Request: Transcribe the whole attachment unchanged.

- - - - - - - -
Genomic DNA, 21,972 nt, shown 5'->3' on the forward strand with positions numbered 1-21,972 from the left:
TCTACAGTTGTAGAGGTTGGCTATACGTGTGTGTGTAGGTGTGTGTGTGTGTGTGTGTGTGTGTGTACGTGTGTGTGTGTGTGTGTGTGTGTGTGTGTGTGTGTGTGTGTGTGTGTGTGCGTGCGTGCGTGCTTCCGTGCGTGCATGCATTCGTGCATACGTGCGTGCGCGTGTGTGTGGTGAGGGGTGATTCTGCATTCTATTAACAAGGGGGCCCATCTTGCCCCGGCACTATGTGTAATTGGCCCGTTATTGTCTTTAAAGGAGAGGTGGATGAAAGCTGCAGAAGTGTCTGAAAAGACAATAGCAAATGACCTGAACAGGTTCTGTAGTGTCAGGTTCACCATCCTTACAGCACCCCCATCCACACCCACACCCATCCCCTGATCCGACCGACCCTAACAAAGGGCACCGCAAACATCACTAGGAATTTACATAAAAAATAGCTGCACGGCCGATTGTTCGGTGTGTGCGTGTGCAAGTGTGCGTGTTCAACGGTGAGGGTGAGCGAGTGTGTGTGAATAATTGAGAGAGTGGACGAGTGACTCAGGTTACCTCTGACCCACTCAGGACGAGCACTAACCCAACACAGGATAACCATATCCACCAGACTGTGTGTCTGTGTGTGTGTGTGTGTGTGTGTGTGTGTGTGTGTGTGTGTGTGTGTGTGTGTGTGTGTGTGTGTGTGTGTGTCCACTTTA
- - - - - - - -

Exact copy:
Genomic DNA, 21,972 nt, shown 5'->3' on the forward strand with positions numbered 1-21,972 from the left:
TCTACAGTTGTAGAGGTTGGCTATACGTGTGTGTGTAGGTGTGTGTGTGTGTGTGTGTGTGTGTGTACGTGTGTGTGTGTGTGTGTGTGTGTGTGTGTGTGTGTGTGTGTGTGTGTGTGCGTGCGTGCGTGCTTCCGTGCGTGCATGCATTCGTGCATACGTGCGTGCGCGTGTGTGTGGTGAGGGGTGATTCTGCATTCTATTAACAAGGGGGCCCATCTTGCCCCGGCACTATGTGTAATTGGCCCGTTATTGTCTTTAAAGGAGAGGTGGATGAAAGCTGCAGAAGTGTCTGAAAAGACAATAGCAAATGACCTGAACAGGTTCTGTAGTGTCAGGTTCACCATCCTTACAGCACCCCCATCCACACCCACACCCATCCCCTGATCCGACCGACCCTAACAAAGGGCACCGCAAACATCACTAGGAATTTACATAAAAAATAGCTGCACGGCCGATTGTTCGGTGTGTGCGTGTGCAAGTGTGCGTGTTCAACGGTGAGGGTGAGCGAGTGTGTGTGAATAATTGAGAGAGTGGACGAGTGACTCAGGTTACCTCTGACCCACTCAGGACGAGCACTAACCCAACACAGGATAACCATATCCACCAGACTGTGTGTCTGTGTGTGTGTGTGTGTGTGTGTGTGTGTGTGTGTGTGTGTGTGTGTGTGTGTGTGTGTGTGTGTGTGTGTGTCCACTTTA